Simultaneous saccharification and co-fermentation of paper sludge to ethanol by Saccharomyces cerevisiae RWB222. Part II: Investigation of discrepancies between predicted and observed performance at high solids concentration

Authors

  • Jiayi Zhang,

    1. Chemical and Biochemical Engineering, Thayer School of Engineering, Dartmouth College, Hanover, New Hampshire, 03755; telephone: 603-646-2231; fax 603-646-2277
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  • Xiongjun Shao,

    1. Chemical and Biochemical Engineering, Thayer School of Engineering, Dartmouth College, Hanover, New Hampshire, 03755; telephone: 603-646-2231; fax 603-646-2277
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  • Lee R. Lynd

    Corresponding author
    1. Chemical and Biochemical Engineering, Thayer School of Engineering, Dartmouth College, Hanover, New Hampshire, 03755; telephone: 603-646-2231; fax 603-646-2277
    2. Department of Biological Sciences, Dartmouth College, Hanover, New Hampshire
    • Chemical and Biochemical Engineering, Thayer School of Engineering, Dartmouth College, Hanover, New Hampshire, 03755; telephone: 603-646-2231; fax 603-646-2277.
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Abstract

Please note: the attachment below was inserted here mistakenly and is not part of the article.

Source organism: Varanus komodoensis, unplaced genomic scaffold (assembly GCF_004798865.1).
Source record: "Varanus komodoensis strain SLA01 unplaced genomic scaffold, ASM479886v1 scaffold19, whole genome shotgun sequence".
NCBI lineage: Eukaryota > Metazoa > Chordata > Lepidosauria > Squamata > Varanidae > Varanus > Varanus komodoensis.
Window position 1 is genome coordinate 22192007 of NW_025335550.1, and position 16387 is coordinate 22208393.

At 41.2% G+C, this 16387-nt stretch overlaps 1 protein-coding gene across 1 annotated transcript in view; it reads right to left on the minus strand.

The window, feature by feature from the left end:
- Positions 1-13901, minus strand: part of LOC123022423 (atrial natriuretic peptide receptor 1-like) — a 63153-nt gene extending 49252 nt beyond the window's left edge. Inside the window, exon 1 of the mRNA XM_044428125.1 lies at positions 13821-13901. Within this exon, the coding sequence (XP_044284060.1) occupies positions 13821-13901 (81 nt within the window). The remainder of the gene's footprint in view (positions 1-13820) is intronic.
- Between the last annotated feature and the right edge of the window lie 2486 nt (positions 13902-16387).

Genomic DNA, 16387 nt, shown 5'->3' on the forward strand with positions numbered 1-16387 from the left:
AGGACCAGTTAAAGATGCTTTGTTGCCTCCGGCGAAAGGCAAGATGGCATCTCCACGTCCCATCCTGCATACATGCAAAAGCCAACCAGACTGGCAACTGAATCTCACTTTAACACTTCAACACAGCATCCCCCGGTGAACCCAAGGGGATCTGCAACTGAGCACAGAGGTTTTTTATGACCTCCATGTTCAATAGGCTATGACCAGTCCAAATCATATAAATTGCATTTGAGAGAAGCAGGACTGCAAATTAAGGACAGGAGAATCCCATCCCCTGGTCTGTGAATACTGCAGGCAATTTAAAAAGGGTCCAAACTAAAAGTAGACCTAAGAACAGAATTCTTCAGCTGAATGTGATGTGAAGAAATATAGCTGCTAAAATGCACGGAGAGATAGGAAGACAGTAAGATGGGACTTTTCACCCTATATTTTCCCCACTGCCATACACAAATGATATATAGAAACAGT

The simultaneous saccharification and co-fermentation (SSCF) kinetic model described in the companion paper can predict batch and fed batch fermentations well at solids concentrations up to 62.4 g/L cellulose paper sludge but not in batch fermentation at 82.0 g/L cellulose paper sludge. Four hypotheses for the discrepancy between observation and model prediction at high solids concentration were examined: ethanol inhibition, enzyme deactivation, inhibition by non-metabolizable compounds present in paper sludge, and mass transfer limitation. The results show that mass transfer limitation was responsible for the discrepancy between model and experimental data. The model can predict the value of high paper sludge SSCF in the fermentation period with no mass transfer limitation. The model predicted that maximum ethanol production of fed-batch fermentation was achieved when it was run as close to batch mode as possible with the initial solids loading below the mass transfer limitation threshold. A method for measuring final enzyme activity at the end of fermentation was also developed in this study. Biotechnol. Bioeng. 2009; 104: 932–938. © 2009 Wiley Periodicals, Inc.

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